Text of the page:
Although I find it a pity that Christie chose to end Poirot’s career in the way that she did, it would be unfair to the producers of this final series to blame them for the darkening tone which is completely appropriate to the conclusion of this series.  This ending will also be an opportunity, for those who watch it, to observe what transpires, and ask whether there is a right and a wrong, or whether morality is always ambiguous.  The fact that we would even have such a discussion, of course, shows us that quite a lot has changed in the past quarter century, since the “Poirot” series was first broadcast.

Pauline Moran, Philip Jackson, David Suchet, and Hugh Fraser in "The Big Four" (2013)

Pauline Moran, Philip Jackson, David Suchet, and Hugh Fraser in “The Big Four” (2013)


8 thoughts on “The Curtain Begins to Fall on “Poirot”

  1. We’ve loved this series. Have watched the show with our kids on and off, and I think the whole tale is a valuable contribution to literature as well as the show to visual arts. I’ll certainly still have a problem with the end, but that might come from being ‘old fashioned.’

    It’s funny that writers come to so fully abhor their primary characters (those they are known best for) that they do this type of thing to them. Doyle was the same way with Holmes, and when he ‘brought him back’ the stories were of a much darker and more despicable character than ever portrayed before the Reichenbach.

    Someone made a point about the ‘grey characters’ recently. When you put enough of them together, it’s the whites that come out looking the best. The example they gave was Ed Stark in Game of Thrones.


    • Thanks so much for reading and sharing your thoughts, Thomas (would that more people took the time to leave comments, good or bad!) I have to confess that I have a soft spot for the earlier series, with Poirot’s toilette and sartorial eccentricities, Captain Hastings being all “golly, I say,” like Bertie Wooster, Japp being a dour but decent cockney who’s worked his way up through the ranks, and Miss Lemon keeping everyone and everything in line. They were a terrific ensemble and I much prefer these sunnier episodes to the later stuff, even if I recognize that the darker stories have greater narrative power.

      Liked by 1 person

      • We also watched the series “Monk” and it was fantastic. While it did address some of the darker issues underlying both the character’s OCD and the death of his wife, it handled them around the comedy that was central to the show, and maintained it pretty well all the way through. There were certainly dark moments, and even in the comedy there was some dark humor, but it was a well done show. I’d have liked to seen more of that from the Poirot series, but it’s changed hands a few too many times to keep up that kind of tone.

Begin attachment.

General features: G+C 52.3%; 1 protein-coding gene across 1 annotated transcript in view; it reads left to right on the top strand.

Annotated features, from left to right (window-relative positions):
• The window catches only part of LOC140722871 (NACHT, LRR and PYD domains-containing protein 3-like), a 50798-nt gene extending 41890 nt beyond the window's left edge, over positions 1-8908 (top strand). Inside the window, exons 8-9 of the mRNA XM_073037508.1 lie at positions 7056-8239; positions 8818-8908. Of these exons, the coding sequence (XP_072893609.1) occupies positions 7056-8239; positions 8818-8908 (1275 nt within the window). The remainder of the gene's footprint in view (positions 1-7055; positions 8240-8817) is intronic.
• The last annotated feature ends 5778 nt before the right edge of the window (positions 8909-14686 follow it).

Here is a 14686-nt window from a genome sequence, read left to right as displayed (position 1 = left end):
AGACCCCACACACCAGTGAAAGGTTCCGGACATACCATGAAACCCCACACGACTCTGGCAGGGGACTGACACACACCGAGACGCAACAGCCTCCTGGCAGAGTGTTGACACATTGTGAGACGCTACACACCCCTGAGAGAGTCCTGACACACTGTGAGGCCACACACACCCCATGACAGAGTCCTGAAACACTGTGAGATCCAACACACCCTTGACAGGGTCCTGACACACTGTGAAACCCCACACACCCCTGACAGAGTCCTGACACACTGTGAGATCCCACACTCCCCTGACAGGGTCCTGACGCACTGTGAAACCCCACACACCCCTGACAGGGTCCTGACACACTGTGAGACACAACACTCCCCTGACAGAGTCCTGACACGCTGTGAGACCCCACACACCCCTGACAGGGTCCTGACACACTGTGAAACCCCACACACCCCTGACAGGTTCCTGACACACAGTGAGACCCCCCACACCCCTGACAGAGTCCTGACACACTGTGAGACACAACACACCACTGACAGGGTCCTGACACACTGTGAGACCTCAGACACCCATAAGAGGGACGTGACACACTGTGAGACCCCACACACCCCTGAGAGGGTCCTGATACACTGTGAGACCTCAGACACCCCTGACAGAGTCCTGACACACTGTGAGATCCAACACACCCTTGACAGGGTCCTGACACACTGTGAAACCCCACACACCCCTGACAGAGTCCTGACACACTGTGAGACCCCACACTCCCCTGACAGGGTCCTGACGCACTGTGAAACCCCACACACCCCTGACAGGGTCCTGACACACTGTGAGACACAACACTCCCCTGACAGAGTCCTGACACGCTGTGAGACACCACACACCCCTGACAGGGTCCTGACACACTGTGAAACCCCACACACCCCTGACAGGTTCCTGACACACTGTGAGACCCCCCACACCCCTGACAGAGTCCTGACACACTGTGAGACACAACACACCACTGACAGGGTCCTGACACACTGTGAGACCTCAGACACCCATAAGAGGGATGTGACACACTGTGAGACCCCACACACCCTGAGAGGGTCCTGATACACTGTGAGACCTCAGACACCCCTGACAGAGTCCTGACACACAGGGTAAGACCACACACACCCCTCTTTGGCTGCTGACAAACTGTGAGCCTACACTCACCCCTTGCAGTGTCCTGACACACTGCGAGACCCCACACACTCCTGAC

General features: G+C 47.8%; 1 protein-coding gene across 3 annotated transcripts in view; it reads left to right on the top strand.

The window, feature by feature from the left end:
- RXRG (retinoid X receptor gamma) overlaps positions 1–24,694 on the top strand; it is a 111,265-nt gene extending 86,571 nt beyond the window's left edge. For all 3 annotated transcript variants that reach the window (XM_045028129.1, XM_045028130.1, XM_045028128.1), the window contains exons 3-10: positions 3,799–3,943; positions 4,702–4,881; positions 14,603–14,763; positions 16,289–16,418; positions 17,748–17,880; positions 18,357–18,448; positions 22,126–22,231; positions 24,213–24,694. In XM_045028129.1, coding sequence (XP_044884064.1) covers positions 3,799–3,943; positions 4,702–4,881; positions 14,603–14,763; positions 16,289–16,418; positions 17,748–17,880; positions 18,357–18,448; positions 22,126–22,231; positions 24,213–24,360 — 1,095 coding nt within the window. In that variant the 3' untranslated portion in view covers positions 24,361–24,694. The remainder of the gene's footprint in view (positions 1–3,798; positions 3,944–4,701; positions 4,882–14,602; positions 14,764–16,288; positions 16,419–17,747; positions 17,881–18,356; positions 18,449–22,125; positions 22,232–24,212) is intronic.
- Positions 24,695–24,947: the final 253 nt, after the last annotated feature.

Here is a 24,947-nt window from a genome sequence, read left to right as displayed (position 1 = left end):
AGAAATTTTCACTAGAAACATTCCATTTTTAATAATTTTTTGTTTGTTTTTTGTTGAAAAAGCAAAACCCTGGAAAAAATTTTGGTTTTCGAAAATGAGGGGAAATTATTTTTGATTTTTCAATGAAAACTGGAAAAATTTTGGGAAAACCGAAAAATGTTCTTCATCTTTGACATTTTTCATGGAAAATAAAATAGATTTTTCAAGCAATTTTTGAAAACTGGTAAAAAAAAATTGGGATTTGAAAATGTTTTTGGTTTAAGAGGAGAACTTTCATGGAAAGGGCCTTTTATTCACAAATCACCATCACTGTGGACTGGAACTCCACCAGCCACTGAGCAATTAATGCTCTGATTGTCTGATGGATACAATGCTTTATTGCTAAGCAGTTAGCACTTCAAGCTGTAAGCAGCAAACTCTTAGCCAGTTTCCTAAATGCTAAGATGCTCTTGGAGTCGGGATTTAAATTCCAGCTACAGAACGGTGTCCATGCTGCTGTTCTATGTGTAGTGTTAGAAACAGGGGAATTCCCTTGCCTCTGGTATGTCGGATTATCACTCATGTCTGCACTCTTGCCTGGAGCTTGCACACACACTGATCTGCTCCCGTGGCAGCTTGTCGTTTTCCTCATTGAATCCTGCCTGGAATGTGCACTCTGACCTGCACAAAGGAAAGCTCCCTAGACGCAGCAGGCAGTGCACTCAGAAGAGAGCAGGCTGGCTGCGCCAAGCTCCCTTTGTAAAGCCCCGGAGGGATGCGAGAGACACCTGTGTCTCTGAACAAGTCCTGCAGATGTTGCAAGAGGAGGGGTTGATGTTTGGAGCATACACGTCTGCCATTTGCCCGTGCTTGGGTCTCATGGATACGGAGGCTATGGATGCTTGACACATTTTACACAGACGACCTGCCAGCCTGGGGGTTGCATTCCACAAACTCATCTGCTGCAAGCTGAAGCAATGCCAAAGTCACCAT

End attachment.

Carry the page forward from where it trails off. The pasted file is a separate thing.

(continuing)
[I know how you feel about the comments!]


      • Interestingly, the Judi Dench series “As Time Goes By” had the same writer I believe all the way through the end of the run, and as a result there was a remarkable degree of continuity in the story line, which you don’t often get in shows that last for many years.

        Liked by 2 people

      • I enjoyed the early episode of Poirot, too, but he also needed to move out of his safe confines for the sake of the show and the character.
        One of the reasons for the time line issue (13 series in 25 years?) had to do, I think with a few things…one of which was a change of custody. Michelle Buck and Damien Timmer as producers made MOVIES that gave more depth to Poirot (series and the man).
        Personally, I would have loved to see everyone involved in that series, as well. The Big Four was good, but it’s a shame they couldn’t have done the same for Curtain. Well, there was a way, but Agatha couldn’t be bothered. I can though.
        Remember that big dinner confabb between Judith Hastings and X.? Not to mention a statement she made earlier in the movie, regarding old and ill people. I don’t know if this was meant soley as the proverbial red herring or if Mr. Elyot wanted to go somewhere with it, but couldn’t. But it opens the door for some great fan fiction ideas.


      • Oy, sites like this need an EDIT button. I meant to say that I enjoyed the early EPISODES of Poirot. That was likely assumed anyway, but I just wanted to clear up any confusion.


    • The more we see of the entire series, the harder Curtain will be to watch.